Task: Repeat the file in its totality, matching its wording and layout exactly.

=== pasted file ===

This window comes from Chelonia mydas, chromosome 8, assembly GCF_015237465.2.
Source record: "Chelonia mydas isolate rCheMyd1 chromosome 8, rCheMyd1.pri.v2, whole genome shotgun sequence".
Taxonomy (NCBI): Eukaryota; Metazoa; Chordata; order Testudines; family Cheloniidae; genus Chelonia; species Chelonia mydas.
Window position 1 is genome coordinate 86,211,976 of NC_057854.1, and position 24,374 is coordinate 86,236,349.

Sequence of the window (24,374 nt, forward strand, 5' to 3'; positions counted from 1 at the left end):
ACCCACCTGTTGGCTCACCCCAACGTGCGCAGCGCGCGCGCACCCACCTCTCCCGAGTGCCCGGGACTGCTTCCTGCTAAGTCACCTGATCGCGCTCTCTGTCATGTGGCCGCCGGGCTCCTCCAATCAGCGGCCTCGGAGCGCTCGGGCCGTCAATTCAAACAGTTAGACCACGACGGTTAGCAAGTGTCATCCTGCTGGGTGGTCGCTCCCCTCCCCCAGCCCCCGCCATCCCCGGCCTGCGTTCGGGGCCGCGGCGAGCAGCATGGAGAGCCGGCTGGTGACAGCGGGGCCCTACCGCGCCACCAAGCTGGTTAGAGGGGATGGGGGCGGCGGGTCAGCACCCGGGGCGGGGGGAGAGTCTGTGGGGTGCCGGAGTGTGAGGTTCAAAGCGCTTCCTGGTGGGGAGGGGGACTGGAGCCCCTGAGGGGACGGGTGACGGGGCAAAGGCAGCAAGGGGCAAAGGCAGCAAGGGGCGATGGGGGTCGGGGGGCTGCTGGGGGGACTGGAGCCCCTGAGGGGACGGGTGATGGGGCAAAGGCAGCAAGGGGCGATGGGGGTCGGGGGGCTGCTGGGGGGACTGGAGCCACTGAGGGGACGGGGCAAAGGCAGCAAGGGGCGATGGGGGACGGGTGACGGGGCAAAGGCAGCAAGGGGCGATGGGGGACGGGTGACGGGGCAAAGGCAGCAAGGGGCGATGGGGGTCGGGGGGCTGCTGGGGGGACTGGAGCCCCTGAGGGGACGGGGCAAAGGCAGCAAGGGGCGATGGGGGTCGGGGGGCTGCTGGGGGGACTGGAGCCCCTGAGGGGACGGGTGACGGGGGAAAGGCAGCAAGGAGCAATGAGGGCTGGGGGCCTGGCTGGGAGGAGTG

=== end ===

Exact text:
This window comes from Chelonia mydas, chromosome 8, assembly GCF_015237465.2.
Source record: "Chelonia mydas isolate rCheMyd1 chromosome 8, rCheMyd1.pri.v2, whole genome shotgun sequence".
Taxonomy (NCBI): Eukaryota; Metazoa; Chordata; order Testudines; family Cheloniidae; genus Chelonia; species Chelonia mydas.
Window position 1 is genome coordinate 86,211,976 of NC_057854.1, and position 24,374 is coordinate 86,236,349.

Sequence of the window (24,374 nt, forward strand, 5' to 3'; positions counted from 1 at the left end):
ACCCACCTGTTGGCTCACCCCAACGTGCGCAGCGCGCGCGCACCCACCTCTCCCGAGTGCCCGGGACTGCTTCCTGCTAAGTCACCTGATCGCGCTCTCTGTCATGTGGCCGCCGGGCTCCTCCAATCAGCGGCCTCGGAGCGCTCGGGCCGTCAATTCAAACAGTTAGACCACGACGGTTAGCAAGTGTCATCCTGCTGGGTGGTCGCTCCCCTCCCCCAGCCCCCGCCATCCCCGGCCTGCGTTCGGGGCCGCGGCGAGCAGCATGGAGAGCCGGCTGGTGACAGCGGGGCCCTACCGCGCCACCAAGCTGGTTAGAGGGGATGGGGGCGGCGGGTCAGCACCCGGGGCGGGGGGAGAGTCTGTGGGGTGCCGGAGTGTGAGGTTCAAAGCGCTTCCTGGTGGGGAGGGGGACTGGAGCCCCTGAGGGGACGGGTGACGGGGCAAAGGCAGCAAGGGGCAAAGGCAGCAAGGGGCGATGGGGGTCGGGGGGCTGCTGGGGGGACTGGAGCCCCTGAGGGGACGGGTGATGGGGCAAAGGCAGCAAGGGGCGATGGGGGTCGGGGGGCTGCTGGGGGGACTGGAGCCACTGAGGGGACGGGGCAAAGGCAGCAAGGGGCGATGGGGGACGGGTGACGGGGCAAAGGCAGCAAGGGGCGATGGGGGACGGGTGACGGGGCAAAGGCAGCAAGGGGCGATGGGGGTCGGGGGGCTGCTGGGGGGACTGGAGCCCCTGAGGGGACGGGGCAAAGGCAGCAAGGGGCGATGGGGGTCGGGGGGCTGCTGGGGGGACTGGAGCCCCTGAGGGGACGGGTGACGGGGGAAAGGCAGCAAGGAGCAATGAGGGCTGGGGGCCTGGCTGGGAGGAGTG